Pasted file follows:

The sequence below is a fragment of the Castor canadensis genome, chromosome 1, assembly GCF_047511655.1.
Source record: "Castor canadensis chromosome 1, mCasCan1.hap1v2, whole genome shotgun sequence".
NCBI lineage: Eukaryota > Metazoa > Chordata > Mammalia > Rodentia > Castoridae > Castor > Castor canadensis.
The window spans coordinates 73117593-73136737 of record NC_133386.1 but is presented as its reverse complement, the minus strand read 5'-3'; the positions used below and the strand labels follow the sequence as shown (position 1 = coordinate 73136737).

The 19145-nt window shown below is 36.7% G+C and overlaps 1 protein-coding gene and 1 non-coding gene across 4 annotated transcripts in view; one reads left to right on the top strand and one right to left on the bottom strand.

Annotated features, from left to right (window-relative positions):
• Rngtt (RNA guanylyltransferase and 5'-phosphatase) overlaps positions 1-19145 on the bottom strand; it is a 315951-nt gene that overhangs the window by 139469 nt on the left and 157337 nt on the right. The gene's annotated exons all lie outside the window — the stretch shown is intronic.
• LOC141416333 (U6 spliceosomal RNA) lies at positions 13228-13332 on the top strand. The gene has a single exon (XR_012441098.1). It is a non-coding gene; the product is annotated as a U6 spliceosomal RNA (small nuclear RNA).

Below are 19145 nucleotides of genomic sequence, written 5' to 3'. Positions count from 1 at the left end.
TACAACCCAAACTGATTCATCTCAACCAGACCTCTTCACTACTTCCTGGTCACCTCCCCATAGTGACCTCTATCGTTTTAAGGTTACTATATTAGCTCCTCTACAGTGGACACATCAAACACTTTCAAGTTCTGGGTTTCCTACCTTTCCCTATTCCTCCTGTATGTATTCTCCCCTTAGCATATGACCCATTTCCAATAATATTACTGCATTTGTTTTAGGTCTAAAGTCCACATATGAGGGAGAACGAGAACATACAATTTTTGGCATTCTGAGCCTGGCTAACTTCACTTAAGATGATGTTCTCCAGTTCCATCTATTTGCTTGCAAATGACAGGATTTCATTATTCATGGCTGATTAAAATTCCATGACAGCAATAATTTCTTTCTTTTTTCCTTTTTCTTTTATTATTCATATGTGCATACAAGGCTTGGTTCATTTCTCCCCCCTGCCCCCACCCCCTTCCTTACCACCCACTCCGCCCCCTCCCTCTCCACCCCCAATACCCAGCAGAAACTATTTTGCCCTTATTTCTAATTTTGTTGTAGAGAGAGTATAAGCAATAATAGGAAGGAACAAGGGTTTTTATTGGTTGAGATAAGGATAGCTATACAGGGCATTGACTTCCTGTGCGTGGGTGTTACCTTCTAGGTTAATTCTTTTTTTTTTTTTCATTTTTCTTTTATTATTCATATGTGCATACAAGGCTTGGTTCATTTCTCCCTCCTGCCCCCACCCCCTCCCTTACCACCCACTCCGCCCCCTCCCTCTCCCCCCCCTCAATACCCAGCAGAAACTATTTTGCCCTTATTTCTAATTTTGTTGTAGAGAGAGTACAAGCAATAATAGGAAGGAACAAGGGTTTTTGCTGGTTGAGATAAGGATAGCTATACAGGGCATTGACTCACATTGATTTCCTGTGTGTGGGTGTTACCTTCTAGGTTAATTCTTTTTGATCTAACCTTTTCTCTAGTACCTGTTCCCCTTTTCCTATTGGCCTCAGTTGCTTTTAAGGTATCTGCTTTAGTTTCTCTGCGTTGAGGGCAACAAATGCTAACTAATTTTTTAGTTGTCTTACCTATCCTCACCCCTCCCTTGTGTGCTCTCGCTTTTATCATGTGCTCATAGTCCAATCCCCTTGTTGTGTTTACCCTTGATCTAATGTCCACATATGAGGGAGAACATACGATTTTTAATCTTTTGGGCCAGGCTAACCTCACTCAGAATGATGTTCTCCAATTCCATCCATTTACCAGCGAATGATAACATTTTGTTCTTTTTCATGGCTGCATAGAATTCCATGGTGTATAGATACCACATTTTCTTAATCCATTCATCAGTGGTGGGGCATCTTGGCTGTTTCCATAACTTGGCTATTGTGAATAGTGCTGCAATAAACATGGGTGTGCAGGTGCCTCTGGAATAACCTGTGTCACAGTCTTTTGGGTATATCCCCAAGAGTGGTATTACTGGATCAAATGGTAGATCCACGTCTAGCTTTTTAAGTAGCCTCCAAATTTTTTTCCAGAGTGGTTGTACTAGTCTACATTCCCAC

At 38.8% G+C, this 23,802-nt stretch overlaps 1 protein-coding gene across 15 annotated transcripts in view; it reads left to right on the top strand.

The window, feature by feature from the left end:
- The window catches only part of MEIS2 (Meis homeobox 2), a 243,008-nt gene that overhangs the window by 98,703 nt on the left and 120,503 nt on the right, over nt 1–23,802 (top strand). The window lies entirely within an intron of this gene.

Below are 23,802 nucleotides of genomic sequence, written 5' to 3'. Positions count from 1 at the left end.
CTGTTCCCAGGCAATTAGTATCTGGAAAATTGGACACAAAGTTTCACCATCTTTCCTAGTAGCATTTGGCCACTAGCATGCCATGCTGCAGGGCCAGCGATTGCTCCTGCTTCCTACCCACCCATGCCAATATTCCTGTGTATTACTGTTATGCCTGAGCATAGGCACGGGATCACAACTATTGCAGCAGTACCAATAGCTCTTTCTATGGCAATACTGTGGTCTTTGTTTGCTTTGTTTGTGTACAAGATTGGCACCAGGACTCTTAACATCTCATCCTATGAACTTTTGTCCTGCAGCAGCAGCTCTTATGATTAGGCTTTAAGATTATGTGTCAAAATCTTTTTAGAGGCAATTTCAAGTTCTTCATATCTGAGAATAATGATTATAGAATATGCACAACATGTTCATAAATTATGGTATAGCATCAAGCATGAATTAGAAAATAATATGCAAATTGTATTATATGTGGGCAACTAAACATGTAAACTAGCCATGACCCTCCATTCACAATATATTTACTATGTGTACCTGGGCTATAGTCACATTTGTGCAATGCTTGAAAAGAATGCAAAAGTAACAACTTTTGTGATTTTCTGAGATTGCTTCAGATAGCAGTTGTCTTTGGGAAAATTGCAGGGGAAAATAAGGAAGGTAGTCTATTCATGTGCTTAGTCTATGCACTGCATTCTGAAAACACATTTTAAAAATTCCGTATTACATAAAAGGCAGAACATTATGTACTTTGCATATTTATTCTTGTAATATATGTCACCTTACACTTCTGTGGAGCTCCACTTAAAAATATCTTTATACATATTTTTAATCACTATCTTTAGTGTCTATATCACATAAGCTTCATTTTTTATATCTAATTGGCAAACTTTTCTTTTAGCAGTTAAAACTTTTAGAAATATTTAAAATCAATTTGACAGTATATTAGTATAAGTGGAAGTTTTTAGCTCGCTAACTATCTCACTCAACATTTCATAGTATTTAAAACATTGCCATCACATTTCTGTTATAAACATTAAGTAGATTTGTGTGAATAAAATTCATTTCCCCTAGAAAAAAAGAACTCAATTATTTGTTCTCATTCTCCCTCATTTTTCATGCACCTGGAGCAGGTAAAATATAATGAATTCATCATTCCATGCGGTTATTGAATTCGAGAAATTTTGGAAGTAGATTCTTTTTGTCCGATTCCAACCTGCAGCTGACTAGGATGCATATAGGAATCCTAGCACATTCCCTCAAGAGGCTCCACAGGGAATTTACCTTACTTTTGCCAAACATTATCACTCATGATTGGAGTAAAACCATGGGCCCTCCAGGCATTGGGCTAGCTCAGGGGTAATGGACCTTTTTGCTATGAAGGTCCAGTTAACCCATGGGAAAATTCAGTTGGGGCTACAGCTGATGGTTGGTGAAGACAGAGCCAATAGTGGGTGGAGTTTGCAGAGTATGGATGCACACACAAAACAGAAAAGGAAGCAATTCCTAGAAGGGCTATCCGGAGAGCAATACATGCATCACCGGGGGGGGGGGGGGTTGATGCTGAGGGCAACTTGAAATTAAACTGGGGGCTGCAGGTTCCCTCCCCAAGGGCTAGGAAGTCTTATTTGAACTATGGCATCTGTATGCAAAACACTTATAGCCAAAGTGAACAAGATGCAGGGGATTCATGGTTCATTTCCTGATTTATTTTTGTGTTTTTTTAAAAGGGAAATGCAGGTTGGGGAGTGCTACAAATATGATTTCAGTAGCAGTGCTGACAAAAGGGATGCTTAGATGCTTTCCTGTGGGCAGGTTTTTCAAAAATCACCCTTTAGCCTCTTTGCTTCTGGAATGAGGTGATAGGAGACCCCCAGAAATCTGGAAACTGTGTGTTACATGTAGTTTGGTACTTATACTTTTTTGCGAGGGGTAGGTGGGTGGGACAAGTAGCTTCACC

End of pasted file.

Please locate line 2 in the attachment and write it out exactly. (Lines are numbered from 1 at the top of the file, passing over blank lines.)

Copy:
Source record: "Castor canadensis chromosome 1, mCasCan1.hap1v2, whole genome shotgun sequence".